The ten-part Edwardian mystery/drama/action series Houdini and Doyle teams friendly rivals Harry Houdini (Michael Weston) and Sir Arthur Conan Doyle (Stephen Mangan) as freelance investigators of crimes that appear to have a supernatural slant.
The first episode begins with a murder of a senior nun in one of London’s notorious Magdalene laundries, in which young women – often unmarried mothers – were effectively imprisoned and forced to work. The twist is that the murderer is said to have been the ghost of a former “Maggie”, or young resident, who had been cruelly tormented by some of the nuns and had died some six months previously.
Both arch-skeptic Houdini and true believer Doyle are fascinated by the case because of its apparently otherworldly nature, but there the similarities end. Houdini is convinced that a mortal murderer has exploited the laundry’s resident ghost story to cover their tracks, whereas Doyle is equally convinced that a restless spirit is to blame.
Essentially bullying their way in to the Scotland Yard investigation on the strength of their celebrity, they are assigned the help of the progressive and forthright Adelaide Stratton (Rebecca Liddiard), the Yard’s first female police constable, by a condescending Detective Inspector who wishes to be rid of both H&D’s amateur sleuthing and of his female constable. The Inspector, of course, has significantly underestimated Houdini, Doyle and Stratton, who combine their talents to solve the mystery behind the bloody crimes.
As it turns out, Houdini was right; the motive for murder was personal and punitive revenge. The murderer exploited the ghost story to cover her tracks and hoped to establish a legend that might, perversely, lead to less cruelty by the Magdalene nuns in the future.
- The Maggie’s Redress is an effective procedural that strikes all the requisite beats at a rapid clip, including numerous allusions to the lives of the real Houdini and Doyle while also playing very fast and loose indeed with historical accuracy. Although Houdini and Doyle were, in reality, friends and mutual admirers, they did not actually meet until the 1920s. That friendship only lasted a few years, ending acrimoniously due to their vehement disagreements about the reality of spiritualistic phenomena. That said, their fictional relationship in the show is layered and the interplay between Doyle’s optimistic embrace of all things numinous and Houdini’s rational humanism is well portrayed.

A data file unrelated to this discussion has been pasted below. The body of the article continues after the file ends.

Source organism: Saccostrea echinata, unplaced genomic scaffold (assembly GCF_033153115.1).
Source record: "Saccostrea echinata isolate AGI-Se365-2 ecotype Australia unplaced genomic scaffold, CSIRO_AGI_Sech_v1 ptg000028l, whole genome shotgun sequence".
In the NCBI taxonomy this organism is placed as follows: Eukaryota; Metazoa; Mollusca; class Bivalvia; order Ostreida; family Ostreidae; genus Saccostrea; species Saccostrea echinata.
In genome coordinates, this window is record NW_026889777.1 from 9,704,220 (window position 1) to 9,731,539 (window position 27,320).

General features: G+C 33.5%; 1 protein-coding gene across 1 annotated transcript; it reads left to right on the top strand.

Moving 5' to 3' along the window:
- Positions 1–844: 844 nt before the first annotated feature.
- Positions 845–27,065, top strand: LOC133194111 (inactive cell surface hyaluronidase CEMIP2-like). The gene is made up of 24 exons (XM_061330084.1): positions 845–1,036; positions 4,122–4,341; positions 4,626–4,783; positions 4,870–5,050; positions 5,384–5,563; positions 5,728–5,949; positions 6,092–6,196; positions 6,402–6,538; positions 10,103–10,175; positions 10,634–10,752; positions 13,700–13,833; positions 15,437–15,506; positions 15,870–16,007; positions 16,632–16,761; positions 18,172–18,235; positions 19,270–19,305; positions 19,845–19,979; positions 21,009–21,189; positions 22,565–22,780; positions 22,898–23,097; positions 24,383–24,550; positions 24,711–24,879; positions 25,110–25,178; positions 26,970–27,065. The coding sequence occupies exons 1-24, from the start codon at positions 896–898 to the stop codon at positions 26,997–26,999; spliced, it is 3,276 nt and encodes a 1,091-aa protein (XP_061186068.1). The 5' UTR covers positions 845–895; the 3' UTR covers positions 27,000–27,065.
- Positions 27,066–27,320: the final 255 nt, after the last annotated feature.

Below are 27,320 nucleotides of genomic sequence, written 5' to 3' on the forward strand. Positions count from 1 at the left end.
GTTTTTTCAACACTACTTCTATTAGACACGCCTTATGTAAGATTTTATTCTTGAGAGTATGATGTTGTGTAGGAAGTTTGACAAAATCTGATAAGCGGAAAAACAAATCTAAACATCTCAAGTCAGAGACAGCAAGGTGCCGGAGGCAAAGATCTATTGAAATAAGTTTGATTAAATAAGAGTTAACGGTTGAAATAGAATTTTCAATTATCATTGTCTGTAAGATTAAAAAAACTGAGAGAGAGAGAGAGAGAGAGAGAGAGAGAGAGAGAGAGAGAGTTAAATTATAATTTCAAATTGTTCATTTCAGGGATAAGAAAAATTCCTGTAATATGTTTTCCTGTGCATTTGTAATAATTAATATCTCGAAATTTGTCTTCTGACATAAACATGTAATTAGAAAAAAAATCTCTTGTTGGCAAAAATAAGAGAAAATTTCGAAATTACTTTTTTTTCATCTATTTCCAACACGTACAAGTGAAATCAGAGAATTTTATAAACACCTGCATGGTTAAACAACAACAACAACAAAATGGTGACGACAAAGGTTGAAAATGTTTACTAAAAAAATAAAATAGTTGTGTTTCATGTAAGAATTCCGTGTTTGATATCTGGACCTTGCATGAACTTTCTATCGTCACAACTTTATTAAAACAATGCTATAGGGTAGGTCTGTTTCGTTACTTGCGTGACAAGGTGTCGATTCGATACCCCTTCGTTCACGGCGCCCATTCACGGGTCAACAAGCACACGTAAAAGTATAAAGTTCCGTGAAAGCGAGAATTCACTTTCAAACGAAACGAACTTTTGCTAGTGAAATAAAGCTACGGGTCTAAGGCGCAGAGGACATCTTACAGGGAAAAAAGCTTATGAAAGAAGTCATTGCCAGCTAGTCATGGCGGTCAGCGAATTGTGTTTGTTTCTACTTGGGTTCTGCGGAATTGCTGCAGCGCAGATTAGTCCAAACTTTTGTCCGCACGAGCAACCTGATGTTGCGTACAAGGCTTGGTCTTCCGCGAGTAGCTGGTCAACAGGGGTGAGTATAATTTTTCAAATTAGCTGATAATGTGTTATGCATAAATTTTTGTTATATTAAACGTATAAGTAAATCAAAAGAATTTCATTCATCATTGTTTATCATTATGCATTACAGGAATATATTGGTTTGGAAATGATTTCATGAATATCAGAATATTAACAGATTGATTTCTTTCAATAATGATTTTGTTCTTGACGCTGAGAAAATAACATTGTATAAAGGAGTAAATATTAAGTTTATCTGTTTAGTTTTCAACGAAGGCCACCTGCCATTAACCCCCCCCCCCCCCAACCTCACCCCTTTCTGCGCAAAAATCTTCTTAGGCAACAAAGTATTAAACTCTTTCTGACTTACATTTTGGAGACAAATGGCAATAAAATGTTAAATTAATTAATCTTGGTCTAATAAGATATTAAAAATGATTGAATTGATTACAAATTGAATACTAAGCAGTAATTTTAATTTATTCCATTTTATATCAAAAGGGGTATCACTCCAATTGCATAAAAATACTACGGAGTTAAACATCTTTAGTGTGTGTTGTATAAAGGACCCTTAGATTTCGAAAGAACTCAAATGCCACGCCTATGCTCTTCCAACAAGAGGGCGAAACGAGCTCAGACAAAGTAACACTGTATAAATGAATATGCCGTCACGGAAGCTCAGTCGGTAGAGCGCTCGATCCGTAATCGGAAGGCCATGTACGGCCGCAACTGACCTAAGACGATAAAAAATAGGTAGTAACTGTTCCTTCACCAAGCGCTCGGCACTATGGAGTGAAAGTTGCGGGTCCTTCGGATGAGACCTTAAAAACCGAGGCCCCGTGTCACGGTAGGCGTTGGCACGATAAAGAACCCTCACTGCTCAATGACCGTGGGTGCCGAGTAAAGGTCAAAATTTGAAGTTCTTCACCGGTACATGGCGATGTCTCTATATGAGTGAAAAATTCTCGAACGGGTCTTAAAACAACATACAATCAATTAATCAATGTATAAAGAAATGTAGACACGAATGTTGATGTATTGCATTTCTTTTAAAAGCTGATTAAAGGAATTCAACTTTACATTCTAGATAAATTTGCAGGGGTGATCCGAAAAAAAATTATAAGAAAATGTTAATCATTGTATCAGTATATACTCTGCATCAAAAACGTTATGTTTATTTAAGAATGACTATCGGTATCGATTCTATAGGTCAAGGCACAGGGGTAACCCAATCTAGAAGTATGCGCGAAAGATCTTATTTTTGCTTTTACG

- The character of constable Adelaide Stratton is fictional and, in real history, the first female constables in London were not appointed until the outbreak of the First World War, some fifteen years after the period portrayed in Houdini and Doyle.
- Some of the dialogue is painfully anachronistic – no more so than when Houdini seemingly coins the phrase “garbage in, garbage out” some eighty years before it actually gained any currency – but the sets, costumes and other production design elements are all effectively evocative of London circa 1900. Everything is ultimately explained, though the rationales for some of those explanations do strain credibility; if you like the show you may be inclined to forgive those trespasses, and if not, they’ll probably bother you.
All in all, The Maggie’s Redress is an enjoyable if lightweight 45 minutes’ worth of entertainment, noteworthy for its nuanced treatment of skepticism and gullibility. We look forward to the remaining nine episodes of this intriguing new series.
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With all due ceremony, we award episode 1 of the Houdini and Doyle series a total of seven ibangs out of a possible ten (note – one full ibang deducted for “garbage in, garbage out”).